The key to dethroning the Patriots – who are indeed royalty in the modern NFL era – is to unseat King Brady. The Golden Boy of American pro football is one of the few quarterbacks whose body of work apparently excludes him from being pulverized by opponents. If, instead, Patriot enemies were permitted to work within the regular parameters of the sport, then Brady's torso, and not his resume, would occupy tacklers’ thoughts.
Nonetheless, there are other roads aspiring champions can travel. So to assist the New York Giants, because they're the team requiring greater help in the upcoming Super Bowl I believe, here are three ways to unnerve Tom Brady (none of which, I'm proud to say, involve commenting on his hair before the ball is hiked).
1. Rush him: it’s a straightforward plan employed with monumental success since the days of Ghengis Kahn. If you pester people enough, at least Ghengis found, they’ll surrender entire land masses. Similarly, when Brady wins, it's because he's been awarded too much time. Nobody holds firm in the pocket like Brady, nor steps up as effectively when the rush comes. So blitzing him is certainly easier said than done. With a concentrated approach up the middle, however, that limits Brady’s ability to step forward and load, the Giants can disrupt the Patriots passing rhythm. But they also need to be wary of the short, escape-hatch pass Wes Welker. Charge! Fluster! Hit! This is the best form of defense against New England.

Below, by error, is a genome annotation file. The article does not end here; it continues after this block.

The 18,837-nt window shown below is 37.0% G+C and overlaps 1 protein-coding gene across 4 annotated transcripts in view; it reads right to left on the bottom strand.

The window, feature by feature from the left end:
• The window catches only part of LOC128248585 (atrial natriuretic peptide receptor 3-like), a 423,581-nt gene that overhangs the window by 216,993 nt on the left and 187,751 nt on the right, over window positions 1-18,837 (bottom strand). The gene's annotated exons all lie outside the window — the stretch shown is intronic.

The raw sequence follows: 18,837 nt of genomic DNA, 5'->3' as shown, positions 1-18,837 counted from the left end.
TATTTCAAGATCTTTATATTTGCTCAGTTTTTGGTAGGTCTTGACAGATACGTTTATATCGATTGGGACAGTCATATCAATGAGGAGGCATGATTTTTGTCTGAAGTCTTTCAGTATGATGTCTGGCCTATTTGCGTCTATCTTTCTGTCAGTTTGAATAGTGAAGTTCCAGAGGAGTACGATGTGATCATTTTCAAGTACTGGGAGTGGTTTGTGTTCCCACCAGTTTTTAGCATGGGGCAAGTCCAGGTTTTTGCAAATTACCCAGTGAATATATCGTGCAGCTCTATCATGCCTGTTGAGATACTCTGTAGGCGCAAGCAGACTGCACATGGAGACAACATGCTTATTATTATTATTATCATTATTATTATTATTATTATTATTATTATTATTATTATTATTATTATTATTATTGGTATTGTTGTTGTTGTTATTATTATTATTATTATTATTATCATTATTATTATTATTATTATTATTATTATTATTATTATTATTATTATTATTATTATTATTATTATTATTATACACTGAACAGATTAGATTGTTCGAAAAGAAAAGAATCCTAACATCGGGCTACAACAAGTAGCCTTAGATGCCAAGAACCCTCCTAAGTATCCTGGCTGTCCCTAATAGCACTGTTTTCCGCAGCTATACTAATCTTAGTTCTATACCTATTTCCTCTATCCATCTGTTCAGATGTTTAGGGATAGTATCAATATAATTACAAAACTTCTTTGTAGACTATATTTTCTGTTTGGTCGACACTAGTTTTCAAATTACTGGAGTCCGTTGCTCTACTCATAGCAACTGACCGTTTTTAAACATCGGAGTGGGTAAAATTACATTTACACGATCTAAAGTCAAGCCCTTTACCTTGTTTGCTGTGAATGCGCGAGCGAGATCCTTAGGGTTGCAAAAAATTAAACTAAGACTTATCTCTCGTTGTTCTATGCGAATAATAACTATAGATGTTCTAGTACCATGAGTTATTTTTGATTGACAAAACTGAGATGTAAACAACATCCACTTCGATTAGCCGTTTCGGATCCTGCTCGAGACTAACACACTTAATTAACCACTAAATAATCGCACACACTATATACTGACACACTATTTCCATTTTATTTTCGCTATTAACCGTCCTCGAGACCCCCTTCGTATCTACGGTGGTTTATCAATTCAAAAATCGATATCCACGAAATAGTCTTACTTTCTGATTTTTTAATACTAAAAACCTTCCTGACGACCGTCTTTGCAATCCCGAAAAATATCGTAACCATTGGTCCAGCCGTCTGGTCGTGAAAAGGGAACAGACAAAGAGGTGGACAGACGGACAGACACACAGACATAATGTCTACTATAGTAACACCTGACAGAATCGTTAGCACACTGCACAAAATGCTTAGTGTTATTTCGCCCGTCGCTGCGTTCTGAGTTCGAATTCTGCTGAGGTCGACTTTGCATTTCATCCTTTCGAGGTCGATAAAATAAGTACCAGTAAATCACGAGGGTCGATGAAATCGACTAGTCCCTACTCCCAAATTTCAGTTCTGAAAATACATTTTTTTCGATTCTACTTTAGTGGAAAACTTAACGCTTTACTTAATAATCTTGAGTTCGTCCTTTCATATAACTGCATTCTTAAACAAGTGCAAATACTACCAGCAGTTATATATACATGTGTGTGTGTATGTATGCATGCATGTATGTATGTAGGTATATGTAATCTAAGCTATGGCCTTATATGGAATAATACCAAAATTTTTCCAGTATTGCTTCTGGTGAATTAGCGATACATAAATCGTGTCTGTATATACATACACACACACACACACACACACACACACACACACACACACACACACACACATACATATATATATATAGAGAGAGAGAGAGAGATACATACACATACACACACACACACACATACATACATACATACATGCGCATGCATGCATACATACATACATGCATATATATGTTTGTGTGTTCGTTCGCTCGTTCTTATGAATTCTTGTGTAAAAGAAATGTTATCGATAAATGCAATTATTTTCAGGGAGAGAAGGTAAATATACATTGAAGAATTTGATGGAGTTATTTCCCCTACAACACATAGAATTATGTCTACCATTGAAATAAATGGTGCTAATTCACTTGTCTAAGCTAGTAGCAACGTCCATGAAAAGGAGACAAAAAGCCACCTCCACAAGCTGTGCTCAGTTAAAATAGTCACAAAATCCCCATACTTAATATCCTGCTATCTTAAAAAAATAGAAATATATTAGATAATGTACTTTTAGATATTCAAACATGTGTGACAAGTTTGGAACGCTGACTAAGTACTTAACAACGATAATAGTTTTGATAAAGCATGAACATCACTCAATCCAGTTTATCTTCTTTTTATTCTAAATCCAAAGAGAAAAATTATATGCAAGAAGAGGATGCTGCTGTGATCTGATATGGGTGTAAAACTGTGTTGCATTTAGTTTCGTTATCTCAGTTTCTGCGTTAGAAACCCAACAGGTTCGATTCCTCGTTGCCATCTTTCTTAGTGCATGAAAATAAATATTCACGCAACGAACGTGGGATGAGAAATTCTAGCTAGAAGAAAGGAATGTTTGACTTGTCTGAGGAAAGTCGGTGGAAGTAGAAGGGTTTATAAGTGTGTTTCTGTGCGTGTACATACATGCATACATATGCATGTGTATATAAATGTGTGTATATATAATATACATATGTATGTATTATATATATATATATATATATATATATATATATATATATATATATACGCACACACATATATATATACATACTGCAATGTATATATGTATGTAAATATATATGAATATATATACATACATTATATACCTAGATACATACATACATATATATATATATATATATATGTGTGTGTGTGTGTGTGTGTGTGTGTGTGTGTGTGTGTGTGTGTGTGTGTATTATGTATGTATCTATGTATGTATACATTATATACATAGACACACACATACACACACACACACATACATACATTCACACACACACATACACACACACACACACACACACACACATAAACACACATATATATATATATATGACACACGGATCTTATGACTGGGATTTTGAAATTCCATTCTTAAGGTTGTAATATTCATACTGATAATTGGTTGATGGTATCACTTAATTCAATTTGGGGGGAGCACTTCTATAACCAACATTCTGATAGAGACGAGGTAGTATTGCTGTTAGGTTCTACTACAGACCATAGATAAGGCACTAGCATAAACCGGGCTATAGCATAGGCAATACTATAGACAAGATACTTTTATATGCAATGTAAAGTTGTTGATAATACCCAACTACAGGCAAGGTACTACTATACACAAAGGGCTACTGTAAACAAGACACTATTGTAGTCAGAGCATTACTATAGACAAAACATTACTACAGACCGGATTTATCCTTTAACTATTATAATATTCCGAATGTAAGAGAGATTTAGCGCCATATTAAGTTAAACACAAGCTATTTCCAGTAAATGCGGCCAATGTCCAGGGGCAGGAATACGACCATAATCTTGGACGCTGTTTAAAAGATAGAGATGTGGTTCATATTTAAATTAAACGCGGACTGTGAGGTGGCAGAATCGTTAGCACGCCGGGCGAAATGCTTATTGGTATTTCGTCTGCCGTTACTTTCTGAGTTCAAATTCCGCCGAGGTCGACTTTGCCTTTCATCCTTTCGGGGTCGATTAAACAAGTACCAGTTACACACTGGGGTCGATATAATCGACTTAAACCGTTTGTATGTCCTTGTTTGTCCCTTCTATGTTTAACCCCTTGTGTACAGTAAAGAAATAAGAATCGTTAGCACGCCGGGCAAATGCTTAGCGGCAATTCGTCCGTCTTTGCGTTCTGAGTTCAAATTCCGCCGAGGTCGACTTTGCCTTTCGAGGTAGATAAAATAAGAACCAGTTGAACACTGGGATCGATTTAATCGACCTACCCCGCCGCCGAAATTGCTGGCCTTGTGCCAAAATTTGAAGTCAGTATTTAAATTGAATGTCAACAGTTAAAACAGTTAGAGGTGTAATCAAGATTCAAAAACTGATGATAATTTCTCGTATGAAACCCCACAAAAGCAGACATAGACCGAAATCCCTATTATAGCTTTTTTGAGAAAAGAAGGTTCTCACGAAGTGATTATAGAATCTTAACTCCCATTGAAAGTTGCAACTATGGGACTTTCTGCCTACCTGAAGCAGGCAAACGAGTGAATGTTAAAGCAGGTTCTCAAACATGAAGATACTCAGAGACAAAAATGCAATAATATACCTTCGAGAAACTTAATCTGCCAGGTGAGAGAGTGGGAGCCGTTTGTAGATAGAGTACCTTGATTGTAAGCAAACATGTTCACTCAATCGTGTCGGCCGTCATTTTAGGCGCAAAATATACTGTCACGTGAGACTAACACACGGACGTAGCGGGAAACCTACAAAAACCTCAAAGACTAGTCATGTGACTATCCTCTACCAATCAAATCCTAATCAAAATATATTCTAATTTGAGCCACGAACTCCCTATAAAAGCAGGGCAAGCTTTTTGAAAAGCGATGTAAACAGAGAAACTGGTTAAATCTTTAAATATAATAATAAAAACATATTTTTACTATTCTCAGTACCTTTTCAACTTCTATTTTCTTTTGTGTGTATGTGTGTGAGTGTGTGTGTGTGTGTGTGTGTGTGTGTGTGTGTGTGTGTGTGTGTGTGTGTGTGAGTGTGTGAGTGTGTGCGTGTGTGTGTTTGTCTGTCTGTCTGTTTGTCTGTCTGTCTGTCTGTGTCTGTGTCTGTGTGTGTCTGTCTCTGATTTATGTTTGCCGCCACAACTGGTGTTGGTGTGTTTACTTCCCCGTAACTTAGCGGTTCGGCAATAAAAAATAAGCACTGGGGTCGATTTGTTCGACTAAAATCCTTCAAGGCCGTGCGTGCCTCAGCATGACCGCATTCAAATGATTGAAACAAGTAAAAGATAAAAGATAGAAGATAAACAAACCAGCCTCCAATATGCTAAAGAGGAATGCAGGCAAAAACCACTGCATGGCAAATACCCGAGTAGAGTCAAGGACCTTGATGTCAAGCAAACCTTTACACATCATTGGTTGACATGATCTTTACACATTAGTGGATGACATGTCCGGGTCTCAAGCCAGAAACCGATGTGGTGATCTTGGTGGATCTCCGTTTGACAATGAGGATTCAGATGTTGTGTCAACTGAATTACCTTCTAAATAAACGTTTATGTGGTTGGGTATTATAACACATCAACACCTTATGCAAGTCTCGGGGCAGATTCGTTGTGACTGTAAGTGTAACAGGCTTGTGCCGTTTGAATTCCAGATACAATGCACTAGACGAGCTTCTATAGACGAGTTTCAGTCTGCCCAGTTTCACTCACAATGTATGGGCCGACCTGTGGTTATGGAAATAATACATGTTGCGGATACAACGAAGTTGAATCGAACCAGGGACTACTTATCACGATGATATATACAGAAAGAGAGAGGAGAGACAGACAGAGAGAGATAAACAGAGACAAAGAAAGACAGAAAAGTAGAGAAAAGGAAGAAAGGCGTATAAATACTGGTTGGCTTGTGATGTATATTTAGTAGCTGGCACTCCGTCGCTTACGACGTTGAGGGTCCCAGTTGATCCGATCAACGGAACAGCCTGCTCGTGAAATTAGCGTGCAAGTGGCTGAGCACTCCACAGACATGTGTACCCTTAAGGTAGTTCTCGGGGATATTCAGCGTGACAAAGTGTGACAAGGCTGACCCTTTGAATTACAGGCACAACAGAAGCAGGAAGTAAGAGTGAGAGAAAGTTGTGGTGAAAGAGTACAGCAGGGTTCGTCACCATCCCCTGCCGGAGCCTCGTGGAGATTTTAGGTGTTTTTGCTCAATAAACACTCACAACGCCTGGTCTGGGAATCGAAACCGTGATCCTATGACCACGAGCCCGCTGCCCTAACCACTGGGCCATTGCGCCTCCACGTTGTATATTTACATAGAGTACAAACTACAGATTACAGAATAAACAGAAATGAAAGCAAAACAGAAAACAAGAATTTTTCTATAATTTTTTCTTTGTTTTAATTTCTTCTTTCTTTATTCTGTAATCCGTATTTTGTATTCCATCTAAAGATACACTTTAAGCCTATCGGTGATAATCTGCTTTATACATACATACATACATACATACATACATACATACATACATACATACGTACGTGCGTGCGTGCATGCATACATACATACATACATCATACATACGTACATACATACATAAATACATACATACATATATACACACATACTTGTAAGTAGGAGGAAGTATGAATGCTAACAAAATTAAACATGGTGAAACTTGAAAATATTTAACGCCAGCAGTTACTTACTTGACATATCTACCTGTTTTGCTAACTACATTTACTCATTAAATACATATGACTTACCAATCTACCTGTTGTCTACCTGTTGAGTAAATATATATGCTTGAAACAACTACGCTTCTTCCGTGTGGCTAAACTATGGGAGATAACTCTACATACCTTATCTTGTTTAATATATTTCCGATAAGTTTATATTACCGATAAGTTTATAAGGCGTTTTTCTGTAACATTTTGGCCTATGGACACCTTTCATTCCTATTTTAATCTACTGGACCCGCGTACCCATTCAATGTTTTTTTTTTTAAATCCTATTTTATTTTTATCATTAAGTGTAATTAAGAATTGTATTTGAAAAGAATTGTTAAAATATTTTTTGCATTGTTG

2. Limit the short passing game: Rob Gronkowsi seems larger than his six-feet-six, which adds a psychological layer nobody needs. His hands, to make matters worse, are in more places than Jamie Oliver. But stunting the short game is vital to New York's success because it's central to Brady's act: it's where he'll hope to eclipse Madonna's medley. If Brady hits Gronk quickly though, the Giants will need to pounce. You don't want the big lug in stride, chugging for home. The goal is to take away the middle and force Brady to push it outside and long. The Pats move the chains and churn the clock better than anyone in the NFL, so the G-Men will want Brady to beat them via extraordinary plays only. That, at least, they can live with.
3. Be ready for the no-huddle, and play action: The Pats have a mediocre running game, led by a man so inspiring that they refer to him as The Law Firm. So if you're the Giants, how much sense does it make to fear the run? About as much sense as Bill Belichick's hoody. Brady and Co. will speed-up the battle by forgoing huddles, so the Giants need to finish tackles and hit their marks with the aplomb of Broadway performers. Then, if New York's secondary can hold in the slot for a moment and allow Brady his fake hand-offs and fancy pirouettes, they'll be better able to track the Pats' diligent but slow receivers, who let's face it, would've been late for the midnight ride had Paul Revere called in sick.